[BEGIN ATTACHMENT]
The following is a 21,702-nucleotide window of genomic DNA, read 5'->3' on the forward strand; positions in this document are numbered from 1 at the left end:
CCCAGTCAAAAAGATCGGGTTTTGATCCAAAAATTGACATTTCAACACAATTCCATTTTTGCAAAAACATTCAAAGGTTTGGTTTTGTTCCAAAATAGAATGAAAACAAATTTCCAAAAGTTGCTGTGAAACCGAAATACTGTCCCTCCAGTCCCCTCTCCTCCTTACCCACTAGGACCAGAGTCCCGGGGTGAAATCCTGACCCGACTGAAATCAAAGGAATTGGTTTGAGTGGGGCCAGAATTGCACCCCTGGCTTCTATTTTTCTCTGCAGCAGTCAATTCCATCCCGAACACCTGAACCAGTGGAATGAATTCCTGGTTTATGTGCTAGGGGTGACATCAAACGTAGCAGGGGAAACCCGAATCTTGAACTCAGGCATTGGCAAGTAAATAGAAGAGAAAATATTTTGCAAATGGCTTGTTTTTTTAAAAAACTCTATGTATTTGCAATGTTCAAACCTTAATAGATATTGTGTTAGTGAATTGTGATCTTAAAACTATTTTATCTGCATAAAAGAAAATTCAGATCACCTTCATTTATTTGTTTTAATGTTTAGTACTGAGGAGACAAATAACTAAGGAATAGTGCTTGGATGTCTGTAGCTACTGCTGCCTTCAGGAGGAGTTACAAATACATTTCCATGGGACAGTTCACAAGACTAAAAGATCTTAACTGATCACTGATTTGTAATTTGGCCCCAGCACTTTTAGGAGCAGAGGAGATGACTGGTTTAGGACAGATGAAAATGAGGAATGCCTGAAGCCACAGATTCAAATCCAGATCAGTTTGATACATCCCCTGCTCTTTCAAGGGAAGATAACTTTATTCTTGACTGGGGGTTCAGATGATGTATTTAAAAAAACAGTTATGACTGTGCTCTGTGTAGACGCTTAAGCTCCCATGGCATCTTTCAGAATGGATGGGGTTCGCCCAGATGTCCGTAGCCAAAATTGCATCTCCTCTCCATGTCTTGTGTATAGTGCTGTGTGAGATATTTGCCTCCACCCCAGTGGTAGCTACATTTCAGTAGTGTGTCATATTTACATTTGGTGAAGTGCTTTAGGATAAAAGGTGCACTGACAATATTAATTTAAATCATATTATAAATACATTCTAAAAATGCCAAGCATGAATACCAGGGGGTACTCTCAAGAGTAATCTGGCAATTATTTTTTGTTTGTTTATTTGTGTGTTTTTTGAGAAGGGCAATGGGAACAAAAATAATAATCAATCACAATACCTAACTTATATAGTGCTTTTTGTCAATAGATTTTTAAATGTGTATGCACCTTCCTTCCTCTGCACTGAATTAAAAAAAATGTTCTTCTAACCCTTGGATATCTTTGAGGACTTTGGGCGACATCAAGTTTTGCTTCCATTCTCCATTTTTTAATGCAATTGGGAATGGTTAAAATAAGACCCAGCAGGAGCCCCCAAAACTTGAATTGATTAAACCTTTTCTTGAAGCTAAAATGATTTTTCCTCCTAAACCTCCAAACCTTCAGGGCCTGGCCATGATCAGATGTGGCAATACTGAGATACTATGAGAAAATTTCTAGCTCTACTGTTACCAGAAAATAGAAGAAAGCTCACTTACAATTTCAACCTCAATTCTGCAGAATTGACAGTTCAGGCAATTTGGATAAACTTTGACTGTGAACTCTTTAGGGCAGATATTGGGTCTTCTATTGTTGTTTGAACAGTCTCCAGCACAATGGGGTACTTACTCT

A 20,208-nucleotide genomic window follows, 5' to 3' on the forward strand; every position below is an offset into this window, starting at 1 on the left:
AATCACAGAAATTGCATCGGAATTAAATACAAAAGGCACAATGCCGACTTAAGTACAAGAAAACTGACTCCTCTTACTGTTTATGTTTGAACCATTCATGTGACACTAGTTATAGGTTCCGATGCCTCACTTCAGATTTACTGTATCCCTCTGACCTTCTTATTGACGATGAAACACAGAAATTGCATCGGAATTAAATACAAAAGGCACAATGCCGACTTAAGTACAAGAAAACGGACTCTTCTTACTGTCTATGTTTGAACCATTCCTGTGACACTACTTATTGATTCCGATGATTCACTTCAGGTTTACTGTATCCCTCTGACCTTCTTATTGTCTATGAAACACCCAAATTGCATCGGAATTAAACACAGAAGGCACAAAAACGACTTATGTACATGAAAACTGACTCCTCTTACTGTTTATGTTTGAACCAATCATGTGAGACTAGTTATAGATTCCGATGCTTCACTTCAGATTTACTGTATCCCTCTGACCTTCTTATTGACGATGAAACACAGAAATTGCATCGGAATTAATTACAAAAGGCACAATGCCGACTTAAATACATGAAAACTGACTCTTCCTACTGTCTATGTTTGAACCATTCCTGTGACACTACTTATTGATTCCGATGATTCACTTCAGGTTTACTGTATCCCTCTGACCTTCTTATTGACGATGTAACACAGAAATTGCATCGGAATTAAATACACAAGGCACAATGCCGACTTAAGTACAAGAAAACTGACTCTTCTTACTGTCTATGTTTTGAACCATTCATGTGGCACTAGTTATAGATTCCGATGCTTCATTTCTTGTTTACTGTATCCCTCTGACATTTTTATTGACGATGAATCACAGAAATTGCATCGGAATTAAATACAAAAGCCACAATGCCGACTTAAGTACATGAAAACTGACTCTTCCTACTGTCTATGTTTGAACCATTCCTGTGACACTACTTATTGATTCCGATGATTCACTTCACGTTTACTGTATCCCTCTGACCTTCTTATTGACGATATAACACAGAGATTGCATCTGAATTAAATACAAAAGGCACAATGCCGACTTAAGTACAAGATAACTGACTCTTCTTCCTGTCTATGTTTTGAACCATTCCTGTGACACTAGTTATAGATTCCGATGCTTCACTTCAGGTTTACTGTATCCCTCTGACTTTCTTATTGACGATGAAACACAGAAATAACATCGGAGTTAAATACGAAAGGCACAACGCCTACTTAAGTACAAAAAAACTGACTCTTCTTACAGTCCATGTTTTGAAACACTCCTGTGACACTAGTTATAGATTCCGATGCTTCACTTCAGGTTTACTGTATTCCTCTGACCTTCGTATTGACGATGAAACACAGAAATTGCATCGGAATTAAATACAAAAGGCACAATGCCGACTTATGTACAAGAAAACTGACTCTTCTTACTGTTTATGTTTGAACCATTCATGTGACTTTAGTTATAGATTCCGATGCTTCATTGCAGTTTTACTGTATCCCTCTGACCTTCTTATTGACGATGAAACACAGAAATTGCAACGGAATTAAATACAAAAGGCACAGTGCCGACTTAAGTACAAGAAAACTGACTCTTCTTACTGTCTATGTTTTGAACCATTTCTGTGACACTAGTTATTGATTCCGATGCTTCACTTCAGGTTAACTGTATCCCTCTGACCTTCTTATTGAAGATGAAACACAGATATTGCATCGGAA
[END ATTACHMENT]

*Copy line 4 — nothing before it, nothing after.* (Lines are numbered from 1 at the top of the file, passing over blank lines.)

AATCACAGAAATTGCATCGGAATTAAATACAAAAGGCACAATGCCGACTTAAGTACAAGAAAACTGACTCCTCTTACTGTTTATGTTTGAACCATTCATGTGACACTAGTTATAGGTTCCGATGCCTCACTTCAGATTTACTGTATCCCTCTGACCTTCTTATTGACGATGAAACACAGAAATTGCATCGGAATTAAATACAAAAGGCACAATGCCGACTTAAGTACAAGAAAACGGACTCTTCTTACTGTCTATGTTTGAACCATTCCTGTGACACTACTTATTGATTCCGATGATTCACTTCAGGTTTACTGTATCCCTCTGACCTTCTTATTGTCTATGAAACACCCAAATTGCATCGGAATTAAACACAGAAGGCACAAAAACGACTTATGTACATGAAAACTGACTCCTCTTACTGTTTATGTTTGAACCAATCATGTGAGACTAGTTATAGATTCCGATGCTTCACTTCAGATTTACTGTATCCCTCTGACCTTCTTATTGACGATGAAACACAGAAATTGCATCGGAATTAATTACAAAAGGCACAATGCCGACTTAAATACATGAAAACTGACTCTTCCTACTGTCTATGTTTGAACCATTCCTGTGACACTACTTATTGATTCCGATGATTCACTTCAGGTTTACTGTATCCCTCTGACCTTCTTATTGACGATGTAACACAGAAATTGCATCGGAATTAAATACACAAGGCACAATGCCGACTTAAGTACAAGAAAACTGACTCTTCTTACTGTCTATGTTTTGAACCATTCATGTGGCACTAGTTATAGATTCCGATGCTTCATTTCTTGTTTACTGTATCCCTCTGACATTTTTATTGACGATGAATCACAGAAATTGCATCGGAATTAAATACAAAAGCCACAATGCCGACTTAAGTACATGAAAACTGACTCTTCCTACTGTCTATGTTTGAACCATTCCTGTGACACTACTTATTGATTCCGATGATTCACTTCACGTTTACTGTATCCCTCTGACCTTCTTATTGACGATATAACACAGAGATTGCATCTGAATTAAATACAAAAGGCACAATGCCGACTTAAGTACAAGATAACTGACTCTTCTTCCTGTCTATGTTTTGAACCATTCCTGTGACACTAGTTATAGATTCCGATGCTTCACTTCAGGTTTACTGTATCCCTCTGACTTTCTTATTGACGATGAAACACAGAAATAACATCGGAGTTAAATACGAAAGGCACAACGCCTACTTAAGTACAAAAAAACTGACTCTTCTTACAGTCCATGTTTTGAAACACTCCTGTGACACTAGTTATAGATTCCGATGCTTCACTTCAGGTTTACTGTATTCCTCTGACCTTCGTATTGACGATGAAACACAGAAATTGCATCGGAATTAAATACAAAAGGCACAATGCCGACTTATGTACAAGAAAACTGACTCTTCTTACTGTTTATGTTTGAACCATTCATGTGACTTTAGTTATAGATTCCGATGCTTCATTGCAGTTTTACTGTATCCCTCTGACCTTCTTATTGACGATGAAACACAGAAATTGCAACGGAATTAAATACAAAAGGCACAGTGCCGACTTAAGTACAAGAAAACTGACTCTTCTTACTGTCTATGTTTTGAACCATTTCTGTGACACTAGTTATTGATTCCGATGCTTCACTTCAGGTTAACTGTATCCCTCTGACCTTCTTATTGAAGATGAAACACAGATATTGCATCGGAA